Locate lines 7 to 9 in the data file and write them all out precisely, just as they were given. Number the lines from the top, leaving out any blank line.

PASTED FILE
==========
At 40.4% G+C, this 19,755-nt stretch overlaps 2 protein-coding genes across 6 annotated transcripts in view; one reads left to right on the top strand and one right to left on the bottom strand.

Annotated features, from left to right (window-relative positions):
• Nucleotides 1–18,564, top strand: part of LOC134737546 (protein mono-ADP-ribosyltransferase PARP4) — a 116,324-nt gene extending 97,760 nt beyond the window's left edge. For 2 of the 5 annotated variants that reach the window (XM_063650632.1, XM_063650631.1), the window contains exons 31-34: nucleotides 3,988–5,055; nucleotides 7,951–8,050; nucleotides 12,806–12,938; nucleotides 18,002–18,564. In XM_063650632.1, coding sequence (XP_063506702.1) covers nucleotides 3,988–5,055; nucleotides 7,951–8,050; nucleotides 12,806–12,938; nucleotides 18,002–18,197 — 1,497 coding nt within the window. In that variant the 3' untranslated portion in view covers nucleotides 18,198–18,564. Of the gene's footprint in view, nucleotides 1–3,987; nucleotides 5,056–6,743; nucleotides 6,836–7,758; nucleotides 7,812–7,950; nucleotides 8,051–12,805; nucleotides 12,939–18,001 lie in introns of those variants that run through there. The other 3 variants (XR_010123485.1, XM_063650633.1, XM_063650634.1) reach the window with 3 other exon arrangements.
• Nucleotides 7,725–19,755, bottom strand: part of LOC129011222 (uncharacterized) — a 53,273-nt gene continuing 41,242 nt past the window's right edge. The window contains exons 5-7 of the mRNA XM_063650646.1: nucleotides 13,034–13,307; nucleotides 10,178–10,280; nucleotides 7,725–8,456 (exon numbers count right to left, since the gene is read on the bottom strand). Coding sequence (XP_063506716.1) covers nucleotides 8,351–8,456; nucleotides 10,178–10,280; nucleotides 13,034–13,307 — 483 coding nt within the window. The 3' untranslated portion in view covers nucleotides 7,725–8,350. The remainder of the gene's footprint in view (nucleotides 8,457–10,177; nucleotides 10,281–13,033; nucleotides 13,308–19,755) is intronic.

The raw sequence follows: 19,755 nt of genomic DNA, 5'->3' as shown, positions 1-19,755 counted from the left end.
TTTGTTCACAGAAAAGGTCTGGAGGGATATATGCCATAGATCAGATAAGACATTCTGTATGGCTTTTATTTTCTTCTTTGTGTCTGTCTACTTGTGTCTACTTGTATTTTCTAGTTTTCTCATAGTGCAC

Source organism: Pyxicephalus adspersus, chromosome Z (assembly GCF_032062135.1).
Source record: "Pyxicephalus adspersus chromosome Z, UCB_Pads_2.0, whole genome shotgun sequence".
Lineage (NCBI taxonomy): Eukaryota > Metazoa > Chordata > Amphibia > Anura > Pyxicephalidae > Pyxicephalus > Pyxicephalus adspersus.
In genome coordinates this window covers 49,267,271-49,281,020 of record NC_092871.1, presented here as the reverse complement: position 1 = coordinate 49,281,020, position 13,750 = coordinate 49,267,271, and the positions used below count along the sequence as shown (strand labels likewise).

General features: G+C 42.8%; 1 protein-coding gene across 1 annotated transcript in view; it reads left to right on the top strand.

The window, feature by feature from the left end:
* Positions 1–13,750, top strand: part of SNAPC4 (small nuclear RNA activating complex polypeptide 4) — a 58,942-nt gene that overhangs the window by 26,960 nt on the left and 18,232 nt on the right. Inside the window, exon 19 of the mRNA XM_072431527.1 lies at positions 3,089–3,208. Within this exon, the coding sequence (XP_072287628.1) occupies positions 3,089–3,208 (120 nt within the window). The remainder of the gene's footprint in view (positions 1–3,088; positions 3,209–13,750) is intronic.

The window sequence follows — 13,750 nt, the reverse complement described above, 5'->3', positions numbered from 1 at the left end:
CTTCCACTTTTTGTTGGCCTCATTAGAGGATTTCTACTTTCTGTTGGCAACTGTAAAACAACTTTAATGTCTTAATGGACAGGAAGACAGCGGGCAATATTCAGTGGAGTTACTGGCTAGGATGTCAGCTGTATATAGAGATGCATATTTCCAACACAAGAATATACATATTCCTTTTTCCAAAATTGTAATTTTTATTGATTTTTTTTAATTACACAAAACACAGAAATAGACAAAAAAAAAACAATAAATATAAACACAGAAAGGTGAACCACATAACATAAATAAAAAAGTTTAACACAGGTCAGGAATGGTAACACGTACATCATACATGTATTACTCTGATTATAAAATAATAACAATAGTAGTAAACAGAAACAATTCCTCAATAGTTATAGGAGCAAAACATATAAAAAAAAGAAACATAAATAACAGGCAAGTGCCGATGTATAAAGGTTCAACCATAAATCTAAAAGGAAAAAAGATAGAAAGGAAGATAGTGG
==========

Source organism: Pyxicephalus adspersus, chromosome Z (assembly GCF_032062135.1).
Source record: "Pyxicephalus adspersus chromosome Z, UCB_Pads_2.0, whole genome shotgun sequence".
Lineage (NCBI taxonomy): Eukaryota > Metazoa > Chordata > Amphibia > Anura > Pyxicephalidae > Pyxicephalus > Pyxicephalus adspersus.